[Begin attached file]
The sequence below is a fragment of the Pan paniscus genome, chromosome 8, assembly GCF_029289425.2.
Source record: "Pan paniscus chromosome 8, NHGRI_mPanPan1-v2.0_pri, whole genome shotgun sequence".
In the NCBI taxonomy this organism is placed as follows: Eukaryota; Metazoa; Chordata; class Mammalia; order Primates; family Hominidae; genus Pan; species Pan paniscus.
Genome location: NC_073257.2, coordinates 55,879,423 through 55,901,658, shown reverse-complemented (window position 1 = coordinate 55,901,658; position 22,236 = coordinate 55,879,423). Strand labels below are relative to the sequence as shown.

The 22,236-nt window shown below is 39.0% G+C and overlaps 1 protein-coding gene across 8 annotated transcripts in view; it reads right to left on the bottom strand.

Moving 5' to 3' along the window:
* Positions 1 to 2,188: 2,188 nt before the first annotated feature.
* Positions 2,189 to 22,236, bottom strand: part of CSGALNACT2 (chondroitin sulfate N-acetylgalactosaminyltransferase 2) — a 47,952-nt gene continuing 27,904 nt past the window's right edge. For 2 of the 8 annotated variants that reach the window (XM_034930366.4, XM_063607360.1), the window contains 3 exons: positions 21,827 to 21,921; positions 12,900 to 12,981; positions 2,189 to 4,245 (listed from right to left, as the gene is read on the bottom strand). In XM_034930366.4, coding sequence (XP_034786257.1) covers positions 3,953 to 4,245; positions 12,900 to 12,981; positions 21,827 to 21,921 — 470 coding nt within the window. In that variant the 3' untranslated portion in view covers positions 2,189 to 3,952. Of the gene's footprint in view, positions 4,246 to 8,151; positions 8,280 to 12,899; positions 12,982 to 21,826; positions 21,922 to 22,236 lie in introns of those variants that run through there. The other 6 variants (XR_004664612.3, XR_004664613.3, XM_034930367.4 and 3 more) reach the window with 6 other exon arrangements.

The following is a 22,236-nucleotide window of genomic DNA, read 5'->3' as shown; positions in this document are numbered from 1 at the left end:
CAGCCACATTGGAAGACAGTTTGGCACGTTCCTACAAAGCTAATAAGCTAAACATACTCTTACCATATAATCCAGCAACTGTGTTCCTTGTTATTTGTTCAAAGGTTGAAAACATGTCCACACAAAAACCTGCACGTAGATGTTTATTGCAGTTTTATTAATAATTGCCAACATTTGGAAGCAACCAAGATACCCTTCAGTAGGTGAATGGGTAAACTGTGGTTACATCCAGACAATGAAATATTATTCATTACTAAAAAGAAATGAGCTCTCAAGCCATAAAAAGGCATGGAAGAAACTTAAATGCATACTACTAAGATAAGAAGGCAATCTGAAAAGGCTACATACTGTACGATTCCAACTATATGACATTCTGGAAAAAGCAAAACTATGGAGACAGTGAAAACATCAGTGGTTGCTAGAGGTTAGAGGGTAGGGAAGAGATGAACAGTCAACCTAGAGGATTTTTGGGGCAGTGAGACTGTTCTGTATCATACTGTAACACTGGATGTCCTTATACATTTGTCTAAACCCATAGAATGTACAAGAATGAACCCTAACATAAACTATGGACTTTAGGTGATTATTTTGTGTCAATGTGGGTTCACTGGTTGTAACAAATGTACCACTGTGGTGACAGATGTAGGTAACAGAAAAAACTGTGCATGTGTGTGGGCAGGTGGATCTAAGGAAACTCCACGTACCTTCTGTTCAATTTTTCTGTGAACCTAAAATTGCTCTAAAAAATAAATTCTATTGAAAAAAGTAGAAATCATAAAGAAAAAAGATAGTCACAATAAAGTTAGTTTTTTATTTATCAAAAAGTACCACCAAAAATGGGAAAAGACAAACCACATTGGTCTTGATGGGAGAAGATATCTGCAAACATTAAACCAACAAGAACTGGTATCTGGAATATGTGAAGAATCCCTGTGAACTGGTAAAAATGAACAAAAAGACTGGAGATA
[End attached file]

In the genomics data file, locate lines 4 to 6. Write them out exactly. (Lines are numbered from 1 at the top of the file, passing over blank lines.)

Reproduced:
Genome location: NC_073257.2, coordinates 55,879,423 through 55,901,658, shown reverse-complemented (window position 1 = coordinate 55,901,658; position 22,236 = coordinate 55,879,423). Strand labels below are relative to the sequence as shown.

The 22,236-nt window shown below is 39.0% G+C and overlaps 1 protein-coding gene across 8 annotated transcripts in view; it reads right to left on the bottom strand.

Moving 5' to 3' along the window: